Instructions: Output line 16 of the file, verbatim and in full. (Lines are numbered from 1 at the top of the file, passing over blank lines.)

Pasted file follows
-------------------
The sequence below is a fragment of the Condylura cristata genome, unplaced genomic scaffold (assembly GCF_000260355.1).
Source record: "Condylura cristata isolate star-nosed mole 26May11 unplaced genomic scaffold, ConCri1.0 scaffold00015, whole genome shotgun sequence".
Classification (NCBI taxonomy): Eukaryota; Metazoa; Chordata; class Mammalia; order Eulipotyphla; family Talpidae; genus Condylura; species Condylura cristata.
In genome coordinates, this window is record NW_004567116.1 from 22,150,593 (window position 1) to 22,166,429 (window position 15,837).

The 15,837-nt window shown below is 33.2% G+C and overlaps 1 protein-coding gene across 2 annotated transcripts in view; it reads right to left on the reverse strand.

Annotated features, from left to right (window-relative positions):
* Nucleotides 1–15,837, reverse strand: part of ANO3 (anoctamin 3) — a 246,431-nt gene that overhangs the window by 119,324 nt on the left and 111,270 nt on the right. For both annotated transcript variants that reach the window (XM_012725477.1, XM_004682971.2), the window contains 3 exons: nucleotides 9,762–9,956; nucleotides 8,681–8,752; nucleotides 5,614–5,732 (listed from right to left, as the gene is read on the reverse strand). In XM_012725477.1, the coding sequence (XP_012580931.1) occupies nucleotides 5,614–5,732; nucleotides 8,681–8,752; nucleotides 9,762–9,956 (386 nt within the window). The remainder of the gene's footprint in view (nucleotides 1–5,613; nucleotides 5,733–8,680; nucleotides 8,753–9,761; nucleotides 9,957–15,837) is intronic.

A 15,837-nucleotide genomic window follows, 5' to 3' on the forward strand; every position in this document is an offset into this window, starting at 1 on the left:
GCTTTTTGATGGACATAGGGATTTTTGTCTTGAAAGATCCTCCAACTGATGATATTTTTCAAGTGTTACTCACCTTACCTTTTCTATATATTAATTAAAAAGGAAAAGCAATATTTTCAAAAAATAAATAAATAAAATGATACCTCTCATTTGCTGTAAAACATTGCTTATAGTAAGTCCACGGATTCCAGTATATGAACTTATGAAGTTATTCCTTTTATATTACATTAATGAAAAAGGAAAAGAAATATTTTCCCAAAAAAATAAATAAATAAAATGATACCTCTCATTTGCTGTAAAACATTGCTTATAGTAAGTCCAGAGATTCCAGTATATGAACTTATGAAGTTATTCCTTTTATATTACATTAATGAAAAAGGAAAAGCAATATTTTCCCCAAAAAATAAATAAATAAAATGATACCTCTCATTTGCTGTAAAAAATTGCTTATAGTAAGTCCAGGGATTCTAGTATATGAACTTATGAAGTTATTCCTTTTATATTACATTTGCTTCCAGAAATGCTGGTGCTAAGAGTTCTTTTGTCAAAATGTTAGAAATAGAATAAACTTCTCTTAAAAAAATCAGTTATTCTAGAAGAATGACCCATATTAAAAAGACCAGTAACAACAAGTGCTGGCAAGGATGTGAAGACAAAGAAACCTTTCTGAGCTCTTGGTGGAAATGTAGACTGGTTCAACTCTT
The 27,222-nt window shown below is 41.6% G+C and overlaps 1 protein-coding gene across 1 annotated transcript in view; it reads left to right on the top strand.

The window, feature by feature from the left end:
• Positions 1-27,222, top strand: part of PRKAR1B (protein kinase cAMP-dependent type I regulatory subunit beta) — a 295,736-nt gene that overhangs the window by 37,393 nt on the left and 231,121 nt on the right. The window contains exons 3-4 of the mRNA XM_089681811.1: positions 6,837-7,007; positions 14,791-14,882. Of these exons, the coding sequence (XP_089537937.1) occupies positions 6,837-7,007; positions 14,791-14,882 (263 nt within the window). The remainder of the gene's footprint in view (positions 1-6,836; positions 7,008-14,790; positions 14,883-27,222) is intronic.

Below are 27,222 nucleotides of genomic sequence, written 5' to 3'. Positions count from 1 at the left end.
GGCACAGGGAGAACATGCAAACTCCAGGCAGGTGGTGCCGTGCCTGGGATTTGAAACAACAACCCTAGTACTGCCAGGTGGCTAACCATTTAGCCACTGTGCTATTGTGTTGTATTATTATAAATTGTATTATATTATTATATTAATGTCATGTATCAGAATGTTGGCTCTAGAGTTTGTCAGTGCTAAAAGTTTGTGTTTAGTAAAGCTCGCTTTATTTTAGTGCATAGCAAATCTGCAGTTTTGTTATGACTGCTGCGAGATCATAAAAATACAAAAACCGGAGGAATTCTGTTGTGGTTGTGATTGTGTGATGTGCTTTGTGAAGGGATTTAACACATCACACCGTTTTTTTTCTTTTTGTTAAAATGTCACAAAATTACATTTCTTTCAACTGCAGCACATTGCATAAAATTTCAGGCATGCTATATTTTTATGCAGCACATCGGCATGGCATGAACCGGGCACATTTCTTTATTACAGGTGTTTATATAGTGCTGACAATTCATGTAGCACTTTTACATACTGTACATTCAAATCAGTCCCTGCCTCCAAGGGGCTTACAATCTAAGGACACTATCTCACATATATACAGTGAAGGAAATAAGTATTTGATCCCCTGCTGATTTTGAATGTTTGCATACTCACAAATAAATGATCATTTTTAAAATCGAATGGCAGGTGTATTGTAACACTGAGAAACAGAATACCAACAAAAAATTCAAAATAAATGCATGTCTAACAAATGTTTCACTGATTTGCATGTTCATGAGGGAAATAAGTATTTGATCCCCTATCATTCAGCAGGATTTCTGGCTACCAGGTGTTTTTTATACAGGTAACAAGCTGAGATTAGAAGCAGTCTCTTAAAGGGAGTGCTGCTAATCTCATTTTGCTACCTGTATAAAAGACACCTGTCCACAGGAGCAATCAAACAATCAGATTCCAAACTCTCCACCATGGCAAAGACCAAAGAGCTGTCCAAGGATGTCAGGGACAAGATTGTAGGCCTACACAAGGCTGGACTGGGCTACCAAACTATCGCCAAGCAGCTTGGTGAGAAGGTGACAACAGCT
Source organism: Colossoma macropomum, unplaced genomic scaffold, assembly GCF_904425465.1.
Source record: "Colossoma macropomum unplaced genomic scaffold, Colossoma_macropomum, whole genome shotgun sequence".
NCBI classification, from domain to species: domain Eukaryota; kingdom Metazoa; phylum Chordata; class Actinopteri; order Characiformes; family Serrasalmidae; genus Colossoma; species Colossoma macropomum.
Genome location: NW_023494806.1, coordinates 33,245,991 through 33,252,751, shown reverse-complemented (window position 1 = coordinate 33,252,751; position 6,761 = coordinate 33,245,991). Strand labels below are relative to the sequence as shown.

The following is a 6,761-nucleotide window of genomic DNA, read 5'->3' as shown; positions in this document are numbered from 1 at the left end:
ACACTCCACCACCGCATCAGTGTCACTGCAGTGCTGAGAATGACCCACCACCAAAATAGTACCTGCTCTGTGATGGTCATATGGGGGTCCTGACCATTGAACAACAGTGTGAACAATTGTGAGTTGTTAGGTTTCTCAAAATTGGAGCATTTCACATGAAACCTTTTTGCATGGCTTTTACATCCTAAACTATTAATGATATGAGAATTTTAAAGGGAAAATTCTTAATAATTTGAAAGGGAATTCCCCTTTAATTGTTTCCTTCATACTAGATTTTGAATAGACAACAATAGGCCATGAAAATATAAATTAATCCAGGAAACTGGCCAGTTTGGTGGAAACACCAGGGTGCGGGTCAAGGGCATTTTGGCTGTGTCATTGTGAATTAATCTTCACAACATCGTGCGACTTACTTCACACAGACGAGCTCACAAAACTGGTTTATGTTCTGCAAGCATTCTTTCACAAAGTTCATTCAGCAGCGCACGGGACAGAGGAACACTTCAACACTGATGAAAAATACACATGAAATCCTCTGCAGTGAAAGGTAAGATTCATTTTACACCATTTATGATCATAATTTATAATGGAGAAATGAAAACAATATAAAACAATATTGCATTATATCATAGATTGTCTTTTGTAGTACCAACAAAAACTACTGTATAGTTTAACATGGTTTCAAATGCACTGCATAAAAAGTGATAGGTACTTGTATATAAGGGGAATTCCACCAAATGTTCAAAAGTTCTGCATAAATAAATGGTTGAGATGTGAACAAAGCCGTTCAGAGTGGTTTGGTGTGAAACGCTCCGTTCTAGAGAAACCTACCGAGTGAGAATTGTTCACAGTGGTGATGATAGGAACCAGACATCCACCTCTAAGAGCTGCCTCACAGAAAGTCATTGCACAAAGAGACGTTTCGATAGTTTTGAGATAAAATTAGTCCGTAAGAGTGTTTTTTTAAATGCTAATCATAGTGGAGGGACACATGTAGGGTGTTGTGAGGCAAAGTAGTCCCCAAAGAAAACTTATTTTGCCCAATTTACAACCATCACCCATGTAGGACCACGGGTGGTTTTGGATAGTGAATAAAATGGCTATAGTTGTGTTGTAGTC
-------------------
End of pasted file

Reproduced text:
Source record: "Colossoma macropomum unplaced genomic scaffold, Colossoma_macropomum, whole genome shotgun sequence".